Is renewable energy the reason for Texas’s Massive blackout?


As the planet works hard to solve the harsh climate, renewable sources of energy popularity keep multiplying. Why not when it is the simplest and most convenient way to save the world. From various government reports, it is clear that administrations rely on renewable energy sources such as wind and sun to power up the country. The transition process will happen soon since we are piloting the grand plan. However, there are questions regarding renewable energy sources. Check out the details below.

In recent times, renewable energy has become popular all over the planet. However, from a massive blackout report from Texas, many are worried about the reason for this tragedy. On 23rd February, a report was released about the continuation of energy failure all over Texas for the second week. Many people are blaming the fast and alternate sources of energy, especially wind.

Wind turbines have received their share of the blame. However, the question remains whether the frozen wind turbines cause Texas’s massive blackouts. Experts have responded negatively, claiming that the Texas percentage that uses wind energy is less than 20%. The state reports also indicate that Texas gets 47.4% of energy from natural gas, 20.3% from coal, and 10.8% from nuclear. Besides, all the energy sources’ performance recorded was lacking during the storm.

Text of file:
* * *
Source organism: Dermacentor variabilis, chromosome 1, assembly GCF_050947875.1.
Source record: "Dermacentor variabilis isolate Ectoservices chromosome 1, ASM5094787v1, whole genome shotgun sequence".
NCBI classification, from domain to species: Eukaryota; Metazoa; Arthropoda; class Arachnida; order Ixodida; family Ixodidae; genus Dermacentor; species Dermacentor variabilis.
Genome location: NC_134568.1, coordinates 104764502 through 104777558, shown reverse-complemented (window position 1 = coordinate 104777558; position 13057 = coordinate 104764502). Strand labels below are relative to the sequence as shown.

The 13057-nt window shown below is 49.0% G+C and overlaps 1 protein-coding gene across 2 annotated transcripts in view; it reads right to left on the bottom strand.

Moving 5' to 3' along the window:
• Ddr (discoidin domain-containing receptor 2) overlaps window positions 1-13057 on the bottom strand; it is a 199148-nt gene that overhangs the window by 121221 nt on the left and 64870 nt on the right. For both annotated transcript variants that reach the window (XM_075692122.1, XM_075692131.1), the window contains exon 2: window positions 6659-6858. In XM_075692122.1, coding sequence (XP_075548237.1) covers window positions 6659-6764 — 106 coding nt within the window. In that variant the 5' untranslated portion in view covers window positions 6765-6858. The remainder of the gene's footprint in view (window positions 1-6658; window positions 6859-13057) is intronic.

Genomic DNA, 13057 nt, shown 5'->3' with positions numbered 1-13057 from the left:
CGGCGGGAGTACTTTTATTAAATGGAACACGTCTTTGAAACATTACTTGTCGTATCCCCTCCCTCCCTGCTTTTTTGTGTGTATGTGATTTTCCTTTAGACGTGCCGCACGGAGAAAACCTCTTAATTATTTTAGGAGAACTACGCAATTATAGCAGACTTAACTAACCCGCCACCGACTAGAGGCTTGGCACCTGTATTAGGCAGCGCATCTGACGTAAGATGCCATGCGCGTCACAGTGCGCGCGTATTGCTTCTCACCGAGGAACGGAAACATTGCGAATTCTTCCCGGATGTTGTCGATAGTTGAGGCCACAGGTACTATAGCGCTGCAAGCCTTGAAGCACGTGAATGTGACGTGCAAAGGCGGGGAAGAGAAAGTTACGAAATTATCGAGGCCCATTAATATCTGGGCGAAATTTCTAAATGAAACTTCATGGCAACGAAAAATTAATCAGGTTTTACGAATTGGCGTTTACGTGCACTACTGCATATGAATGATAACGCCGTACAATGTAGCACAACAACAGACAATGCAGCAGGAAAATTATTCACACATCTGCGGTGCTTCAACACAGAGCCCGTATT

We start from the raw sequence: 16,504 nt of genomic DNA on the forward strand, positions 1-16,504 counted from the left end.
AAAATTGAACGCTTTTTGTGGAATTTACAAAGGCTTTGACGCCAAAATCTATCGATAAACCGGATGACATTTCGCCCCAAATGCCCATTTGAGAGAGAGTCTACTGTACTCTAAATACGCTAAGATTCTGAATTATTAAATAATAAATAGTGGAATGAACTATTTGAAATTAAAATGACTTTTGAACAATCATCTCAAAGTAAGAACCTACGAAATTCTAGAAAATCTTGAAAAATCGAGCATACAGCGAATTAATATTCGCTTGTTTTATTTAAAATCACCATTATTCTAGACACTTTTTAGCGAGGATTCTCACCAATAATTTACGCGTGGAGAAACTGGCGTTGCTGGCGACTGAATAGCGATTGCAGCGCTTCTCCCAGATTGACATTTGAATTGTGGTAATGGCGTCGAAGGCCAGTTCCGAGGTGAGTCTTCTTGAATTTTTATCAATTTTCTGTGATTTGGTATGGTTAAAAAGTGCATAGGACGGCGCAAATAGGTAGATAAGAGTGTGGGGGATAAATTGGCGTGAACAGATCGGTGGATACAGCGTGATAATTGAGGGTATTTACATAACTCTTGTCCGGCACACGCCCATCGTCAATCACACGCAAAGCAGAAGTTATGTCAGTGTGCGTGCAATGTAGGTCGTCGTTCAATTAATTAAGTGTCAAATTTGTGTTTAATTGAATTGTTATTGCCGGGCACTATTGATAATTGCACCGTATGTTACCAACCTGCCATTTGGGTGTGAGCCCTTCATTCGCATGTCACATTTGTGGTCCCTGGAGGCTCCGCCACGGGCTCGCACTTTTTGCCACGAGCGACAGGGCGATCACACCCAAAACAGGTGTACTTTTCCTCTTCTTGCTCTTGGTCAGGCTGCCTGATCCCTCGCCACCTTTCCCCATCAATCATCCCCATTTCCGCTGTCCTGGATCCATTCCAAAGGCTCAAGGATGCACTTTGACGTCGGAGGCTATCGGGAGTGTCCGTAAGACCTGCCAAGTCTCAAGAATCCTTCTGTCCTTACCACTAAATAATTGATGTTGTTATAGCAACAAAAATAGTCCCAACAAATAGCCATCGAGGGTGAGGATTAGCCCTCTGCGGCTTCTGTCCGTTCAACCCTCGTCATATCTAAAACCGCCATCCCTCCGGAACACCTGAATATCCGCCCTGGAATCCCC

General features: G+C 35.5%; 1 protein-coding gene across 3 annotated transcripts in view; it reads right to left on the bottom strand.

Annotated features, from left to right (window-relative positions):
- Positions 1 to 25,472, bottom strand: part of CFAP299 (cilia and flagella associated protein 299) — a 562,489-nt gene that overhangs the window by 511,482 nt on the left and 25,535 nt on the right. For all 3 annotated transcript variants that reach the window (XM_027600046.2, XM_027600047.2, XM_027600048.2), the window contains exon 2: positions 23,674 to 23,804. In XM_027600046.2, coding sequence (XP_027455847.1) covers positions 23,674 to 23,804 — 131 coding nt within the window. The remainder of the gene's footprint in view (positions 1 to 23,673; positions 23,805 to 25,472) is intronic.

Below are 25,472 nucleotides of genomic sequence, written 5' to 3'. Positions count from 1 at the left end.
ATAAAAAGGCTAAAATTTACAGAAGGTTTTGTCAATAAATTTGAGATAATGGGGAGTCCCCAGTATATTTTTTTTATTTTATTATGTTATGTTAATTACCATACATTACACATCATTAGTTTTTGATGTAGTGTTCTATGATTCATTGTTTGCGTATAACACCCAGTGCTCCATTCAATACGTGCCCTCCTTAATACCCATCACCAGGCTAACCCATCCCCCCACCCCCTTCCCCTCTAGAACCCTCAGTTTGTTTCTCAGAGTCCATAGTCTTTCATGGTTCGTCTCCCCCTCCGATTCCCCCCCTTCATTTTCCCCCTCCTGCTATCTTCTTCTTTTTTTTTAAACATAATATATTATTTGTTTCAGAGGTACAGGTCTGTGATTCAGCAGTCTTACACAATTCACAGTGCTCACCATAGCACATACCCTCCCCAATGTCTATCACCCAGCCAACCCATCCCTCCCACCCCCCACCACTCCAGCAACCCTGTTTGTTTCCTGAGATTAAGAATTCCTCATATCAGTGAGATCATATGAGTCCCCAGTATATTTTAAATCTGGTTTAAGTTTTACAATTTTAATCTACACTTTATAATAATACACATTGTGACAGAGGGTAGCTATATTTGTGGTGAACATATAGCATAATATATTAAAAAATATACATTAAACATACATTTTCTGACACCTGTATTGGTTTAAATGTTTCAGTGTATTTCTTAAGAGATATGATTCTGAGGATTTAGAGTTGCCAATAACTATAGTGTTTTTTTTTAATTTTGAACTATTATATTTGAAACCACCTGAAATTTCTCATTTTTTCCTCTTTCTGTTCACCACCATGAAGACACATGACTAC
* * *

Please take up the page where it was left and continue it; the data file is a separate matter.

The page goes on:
An associate professor of civil and engineering at Rice, Daniel Cohan, stated that natural gas is to the blame for the blackout. This expert claim that natural gas power plants lost five times in comparison to other energy sources. What caused the power issues is the freezing of delivery pipes and the failure of generation facilities.

Other factors contributed to Texas’ massive blackout. One of the elements is its inability to get backup power. Naturally, Texas is islanded and settles on its grid. Also, there is a failure of power serving companies and the storm’s strength in the state. All the factors above serve as a consolation technique to all the facility managers whose buildings missed power, heat, and water. But the situation calls for need since the climate seems to be getting worse than before for resilience strategies and emergency preparedness.

Many experts argue that in Texas’ massive blackout, all the energy sources failed the people. And the main contributor for things to get extreme is the storm. After the issue is solved, many people hope that the state can set-up ways to deal with energy during emergencies.